Supreme Court Bolsters Religious Liberty in Overturn of Montana Law

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Posted: Jun 30, 2020 10:45 AM
Supreme Court Bolsters Religious Liberty in Overturn of Montana Law

Source: AP Photo/J. Scott Applewhite

The Supreme Court sided with a group of families in Montana that challenged a state law which banned scholarship money from being used toward faith-based schools in Espinoza v. Montana Department of Revenue. The grants were given via donations that were tax deductible. The court ruled that discrimination against non-secular schools is a violation of the Free Exercise clause of the First Amendment, and that although states “need not subsidize private education,” non-secular institutions cannot be discriminated against in the distribution of such subsidies based on religious ties.

Chief Justice John Roberts wrote the majority opinion and sided with the conservative wing of the court.

“The Montana Legislature established a program to provide tuition assistance to parents who send their children to private schools. The program grants a tax credit to anyone who donates to certain organizations that in turn award scholarships to selected students attending such schools. When petitioners sought to use the scholarships at a religious school, the Montana Supreme Court struck down the program. The Court relied on the “no-aid” provision of the State Constitution, which prohibits any aid to a school controlled by a ‘church, sect, or denomination,’ the Chief Justice wrote. “...The Free Exercise Clause, which applies to the States under the Fourteenth Amendment, ‘protects religious observers against unequal treatment’ and against ‘laws that impose special disabilities on the basis of religious status’...To be eligible for government aid under the Montana Constitution, a school must divorce itself from any religious control or affiliation. Placing such a condition on benefits or privileges ‘inevitably deters or discourages the exercise of First Amendment rights...’The Free Exercise Clause protects against even “indirect coercion,” and a State “punishe[s] the free exercise of religion” by disqualifying the religious from government aid as Montana did here.”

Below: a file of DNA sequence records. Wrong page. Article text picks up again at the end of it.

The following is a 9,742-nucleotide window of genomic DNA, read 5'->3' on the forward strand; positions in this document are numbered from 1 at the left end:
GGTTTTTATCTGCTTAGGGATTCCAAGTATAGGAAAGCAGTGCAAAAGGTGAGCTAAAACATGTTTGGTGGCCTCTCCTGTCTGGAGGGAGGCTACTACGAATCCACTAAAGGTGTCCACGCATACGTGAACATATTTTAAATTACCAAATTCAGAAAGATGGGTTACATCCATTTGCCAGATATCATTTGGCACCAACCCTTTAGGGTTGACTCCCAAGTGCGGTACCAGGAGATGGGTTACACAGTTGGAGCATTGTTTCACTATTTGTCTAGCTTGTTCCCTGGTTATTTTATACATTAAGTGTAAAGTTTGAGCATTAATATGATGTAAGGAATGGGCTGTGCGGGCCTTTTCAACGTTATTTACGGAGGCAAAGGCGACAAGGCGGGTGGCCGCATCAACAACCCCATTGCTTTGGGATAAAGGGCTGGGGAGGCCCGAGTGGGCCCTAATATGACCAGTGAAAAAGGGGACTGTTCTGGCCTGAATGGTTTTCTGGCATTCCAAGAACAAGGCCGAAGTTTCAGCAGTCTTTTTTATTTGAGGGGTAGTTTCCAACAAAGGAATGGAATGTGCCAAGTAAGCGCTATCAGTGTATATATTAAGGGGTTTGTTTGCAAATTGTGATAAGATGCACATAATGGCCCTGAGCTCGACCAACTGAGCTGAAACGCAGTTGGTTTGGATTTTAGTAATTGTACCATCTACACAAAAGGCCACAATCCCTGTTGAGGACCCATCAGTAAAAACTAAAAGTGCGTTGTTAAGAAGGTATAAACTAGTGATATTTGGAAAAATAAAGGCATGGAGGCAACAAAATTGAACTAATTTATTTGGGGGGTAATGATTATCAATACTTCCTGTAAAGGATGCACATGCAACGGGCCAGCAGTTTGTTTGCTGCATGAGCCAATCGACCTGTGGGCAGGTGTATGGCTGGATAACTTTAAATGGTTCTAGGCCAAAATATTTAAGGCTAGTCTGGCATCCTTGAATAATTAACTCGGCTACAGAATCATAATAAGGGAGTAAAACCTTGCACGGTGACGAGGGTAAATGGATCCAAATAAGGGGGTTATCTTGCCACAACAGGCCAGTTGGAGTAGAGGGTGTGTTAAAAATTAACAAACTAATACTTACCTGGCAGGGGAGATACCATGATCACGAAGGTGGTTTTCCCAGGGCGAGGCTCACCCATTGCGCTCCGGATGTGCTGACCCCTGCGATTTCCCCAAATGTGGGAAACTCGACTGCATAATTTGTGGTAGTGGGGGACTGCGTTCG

Roberts’ vehement defense of religious liberty and school choice in Tuesday’s 5-4 decision comes after the Chief Justice received a host of backlash for upholding precedent in yesterday’s decision in June Medical Services LLC v. Russo